The financial crisis caused by Wall Street has been devastating for the U.S. economy, bringing on a downturn from which we are still emerging. But apparently there are some on Wall Street who still don't understand the effect the collapse they constructed has had on the rest of us.
In a recent message to shareholders, JPMorgan Chase chief executive and chairman Jamie Dimon wrote that many large banks had "no problem" navigating the crisis, whereas many smaller banks failed because of it. (As an example of the community banks that "went bankrupt" because of their own misjudgments following the 2008-2009 crisis, Dimon curiously cites Texas banks that failed in the 1980s.) Not only did most of the massive Wall Street institutions survive, Dimon notes, but JPMorgan Chase itself graciously paid roughly $8 billion in Federal Deposit Insurance Corp. assessments in recent years to help pay for the resolution of the smaller banks that couldn't hack it.
With baseball season underway, I get the feeling Jamie Dimon woke up on third base and thought he hit a triple.
During the crisis, American taxpayers forked over hundreds of billions of dollars to Wall Street firms to keep them afloat during the crisis they spawned. Had big banks been allowed to fail like smaller institutions, they would have decimated the FDIC deposit insurance fund many times over.
Now that these megabanks are back on their feet and bigger than ever thanks to their government bailouts, they continue to reap the benefits of taxpayer support. As the Government Accountability Office confirmed last year, Wall Street firms continue to receive a tangible funding advantage over smaller institutions thanks to their too-big-to-fail government guarantee.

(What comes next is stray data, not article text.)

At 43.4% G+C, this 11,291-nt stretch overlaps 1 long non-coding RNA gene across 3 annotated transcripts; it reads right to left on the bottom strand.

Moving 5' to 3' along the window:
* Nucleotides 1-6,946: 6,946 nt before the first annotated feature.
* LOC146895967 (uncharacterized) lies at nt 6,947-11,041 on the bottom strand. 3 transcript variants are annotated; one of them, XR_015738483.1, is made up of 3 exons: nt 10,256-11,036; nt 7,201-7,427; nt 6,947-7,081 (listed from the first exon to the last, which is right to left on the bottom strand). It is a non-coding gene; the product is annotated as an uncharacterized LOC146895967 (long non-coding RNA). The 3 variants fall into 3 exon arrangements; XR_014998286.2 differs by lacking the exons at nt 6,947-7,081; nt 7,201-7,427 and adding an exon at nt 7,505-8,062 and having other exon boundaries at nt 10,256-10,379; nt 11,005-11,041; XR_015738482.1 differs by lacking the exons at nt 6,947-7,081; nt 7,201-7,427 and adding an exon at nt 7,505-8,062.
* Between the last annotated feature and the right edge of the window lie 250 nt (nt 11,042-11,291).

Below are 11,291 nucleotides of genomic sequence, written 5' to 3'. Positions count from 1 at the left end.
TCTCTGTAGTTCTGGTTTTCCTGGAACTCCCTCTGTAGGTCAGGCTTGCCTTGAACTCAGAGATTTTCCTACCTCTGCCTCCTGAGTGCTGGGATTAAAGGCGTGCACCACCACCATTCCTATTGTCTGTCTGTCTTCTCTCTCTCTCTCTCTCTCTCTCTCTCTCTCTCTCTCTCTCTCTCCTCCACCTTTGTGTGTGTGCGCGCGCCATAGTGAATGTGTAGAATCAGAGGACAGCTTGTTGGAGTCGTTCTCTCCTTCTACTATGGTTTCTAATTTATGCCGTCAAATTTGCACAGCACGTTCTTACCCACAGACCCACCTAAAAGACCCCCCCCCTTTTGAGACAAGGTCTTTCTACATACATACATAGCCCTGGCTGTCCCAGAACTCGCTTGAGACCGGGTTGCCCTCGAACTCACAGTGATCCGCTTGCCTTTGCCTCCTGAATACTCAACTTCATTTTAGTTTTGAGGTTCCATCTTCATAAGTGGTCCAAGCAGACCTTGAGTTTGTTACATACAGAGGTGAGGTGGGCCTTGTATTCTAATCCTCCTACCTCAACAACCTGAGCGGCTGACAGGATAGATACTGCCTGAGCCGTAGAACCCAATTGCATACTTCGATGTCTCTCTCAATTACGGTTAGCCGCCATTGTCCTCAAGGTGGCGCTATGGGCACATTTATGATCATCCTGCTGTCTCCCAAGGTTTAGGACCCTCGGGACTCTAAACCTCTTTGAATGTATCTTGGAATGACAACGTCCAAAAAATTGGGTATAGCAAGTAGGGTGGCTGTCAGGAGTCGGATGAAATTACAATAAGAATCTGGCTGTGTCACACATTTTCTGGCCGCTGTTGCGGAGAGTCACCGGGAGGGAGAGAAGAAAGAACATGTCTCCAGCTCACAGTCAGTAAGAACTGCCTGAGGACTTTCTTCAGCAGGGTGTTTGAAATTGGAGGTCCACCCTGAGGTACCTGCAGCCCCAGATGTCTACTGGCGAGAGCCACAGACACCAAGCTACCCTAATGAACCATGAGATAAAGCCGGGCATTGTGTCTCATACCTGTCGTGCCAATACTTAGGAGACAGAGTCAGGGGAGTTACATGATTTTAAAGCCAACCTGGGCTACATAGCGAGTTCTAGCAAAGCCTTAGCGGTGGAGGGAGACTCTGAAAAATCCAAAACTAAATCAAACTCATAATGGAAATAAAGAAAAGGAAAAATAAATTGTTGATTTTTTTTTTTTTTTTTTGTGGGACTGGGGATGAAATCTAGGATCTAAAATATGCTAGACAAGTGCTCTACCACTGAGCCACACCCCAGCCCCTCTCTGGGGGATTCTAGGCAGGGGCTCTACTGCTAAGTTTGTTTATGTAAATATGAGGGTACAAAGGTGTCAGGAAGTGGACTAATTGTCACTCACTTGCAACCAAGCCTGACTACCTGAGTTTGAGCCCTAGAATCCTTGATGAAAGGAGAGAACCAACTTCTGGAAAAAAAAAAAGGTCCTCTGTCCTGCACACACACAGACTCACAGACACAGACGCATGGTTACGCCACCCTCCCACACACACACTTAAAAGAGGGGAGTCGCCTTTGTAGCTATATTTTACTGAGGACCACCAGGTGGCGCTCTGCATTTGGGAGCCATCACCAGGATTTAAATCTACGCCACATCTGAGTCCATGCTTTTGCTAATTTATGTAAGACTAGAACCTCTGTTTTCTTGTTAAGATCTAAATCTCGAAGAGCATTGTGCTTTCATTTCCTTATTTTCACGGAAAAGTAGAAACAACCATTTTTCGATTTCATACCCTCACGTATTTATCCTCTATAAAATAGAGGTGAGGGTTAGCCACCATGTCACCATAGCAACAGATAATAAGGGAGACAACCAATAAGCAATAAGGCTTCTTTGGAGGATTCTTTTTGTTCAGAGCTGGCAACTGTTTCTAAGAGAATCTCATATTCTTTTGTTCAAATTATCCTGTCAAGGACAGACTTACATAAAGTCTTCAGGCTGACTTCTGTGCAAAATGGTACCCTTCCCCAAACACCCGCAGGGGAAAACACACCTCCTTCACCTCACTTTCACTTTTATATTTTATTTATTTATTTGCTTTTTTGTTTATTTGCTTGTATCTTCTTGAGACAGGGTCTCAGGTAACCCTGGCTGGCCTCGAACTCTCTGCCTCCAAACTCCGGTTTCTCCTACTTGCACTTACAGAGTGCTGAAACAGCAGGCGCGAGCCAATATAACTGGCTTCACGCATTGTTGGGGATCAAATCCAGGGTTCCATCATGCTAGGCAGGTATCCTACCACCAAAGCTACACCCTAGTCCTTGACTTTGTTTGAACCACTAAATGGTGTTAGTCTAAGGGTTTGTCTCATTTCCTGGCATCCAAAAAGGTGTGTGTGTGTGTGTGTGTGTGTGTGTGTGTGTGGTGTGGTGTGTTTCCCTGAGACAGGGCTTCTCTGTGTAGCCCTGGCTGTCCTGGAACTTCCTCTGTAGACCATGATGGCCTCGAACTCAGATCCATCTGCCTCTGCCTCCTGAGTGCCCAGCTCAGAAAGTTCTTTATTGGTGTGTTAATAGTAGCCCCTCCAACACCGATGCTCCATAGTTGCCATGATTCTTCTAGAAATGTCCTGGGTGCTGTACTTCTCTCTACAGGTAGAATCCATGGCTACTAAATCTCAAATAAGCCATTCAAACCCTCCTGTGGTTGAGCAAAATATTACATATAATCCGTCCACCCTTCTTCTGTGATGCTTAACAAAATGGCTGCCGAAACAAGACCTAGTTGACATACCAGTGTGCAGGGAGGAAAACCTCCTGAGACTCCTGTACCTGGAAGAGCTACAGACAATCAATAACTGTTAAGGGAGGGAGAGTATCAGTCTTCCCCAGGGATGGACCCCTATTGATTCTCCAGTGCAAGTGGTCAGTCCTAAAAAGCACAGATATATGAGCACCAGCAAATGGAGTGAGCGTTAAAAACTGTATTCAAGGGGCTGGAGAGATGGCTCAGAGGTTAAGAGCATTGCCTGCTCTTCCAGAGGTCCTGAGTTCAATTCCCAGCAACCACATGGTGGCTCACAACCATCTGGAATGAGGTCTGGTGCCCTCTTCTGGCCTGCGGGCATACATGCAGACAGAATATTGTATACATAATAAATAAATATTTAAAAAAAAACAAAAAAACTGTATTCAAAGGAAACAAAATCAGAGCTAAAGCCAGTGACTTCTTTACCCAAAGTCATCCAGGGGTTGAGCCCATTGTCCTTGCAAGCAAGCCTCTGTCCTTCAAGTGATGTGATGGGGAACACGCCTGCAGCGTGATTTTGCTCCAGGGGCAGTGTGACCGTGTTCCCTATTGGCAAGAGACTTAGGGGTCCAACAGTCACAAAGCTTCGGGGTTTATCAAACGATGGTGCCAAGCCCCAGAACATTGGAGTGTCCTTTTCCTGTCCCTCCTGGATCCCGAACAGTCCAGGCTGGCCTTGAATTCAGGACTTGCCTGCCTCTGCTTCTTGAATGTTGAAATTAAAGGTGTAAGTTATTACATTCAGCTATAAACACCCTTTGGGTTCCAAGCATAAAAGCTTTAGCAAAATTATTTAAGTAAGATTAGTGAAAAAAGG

Meanwhile, let's not forget that the 500 community banks that Dimon cites failed in recent years because of a recession created by Wall Street. A separate GAO report found that the financial crisis cost homeowners more than $9 trillion in equity and led to as much as $10 trillion in lost economic output. That's nearly $20 trillion in ultimate potential damage inflicted on Americans by the very Wall Street firms that Dimon is defending.
Ridiculing the smaller financial institutions that have to answer to the free market — that do not enjoy an absolute taxpayer backstop against failure — is beyond hubris. It shows a complete unwillingness to accept responsibility. It shows that Wall Street, infantilized by privilege, has learned nothing from what it wrought in those panic-stricken months in 2008 and 2009 and in the years of economic doldrums that have followed.
That is not only infuriating to those of us who have had to survive on our wits instead of billion-dollar backstops — it is fundamentally dangerous. The danger lies in Dimon's point that the largest banks are not the riskiest. He suggests the megabank model is nothing to worry about, even though its taxpayer-funded backstop incentivizes large institutions to continue growing and taking outsized financial risks. His point — in fact, his plea, to shareholders who might prefer to split up the massive institution into smaller, more manageable and more valuable parts — was that they've got a pretty good thing going and shouldn't relinquish the benefits of their sheer size and complexity.
We as a nation cannot allow ourselves to fall back into the too-big-to-fail trap. We must continue to seek ways to end federal subsidies and funding advantages for the largest financial firms that incentivize risky behavior and put taxpayers at risk. And we shouldn't fall victim to the siren song of the Wall Street megabanks, those institutions to which the rules of the free markets do not apply.
Camden R. Fine is president and chief executive of the Independent Community Bankers of America. Follow him on Twitter @Cam_Fine.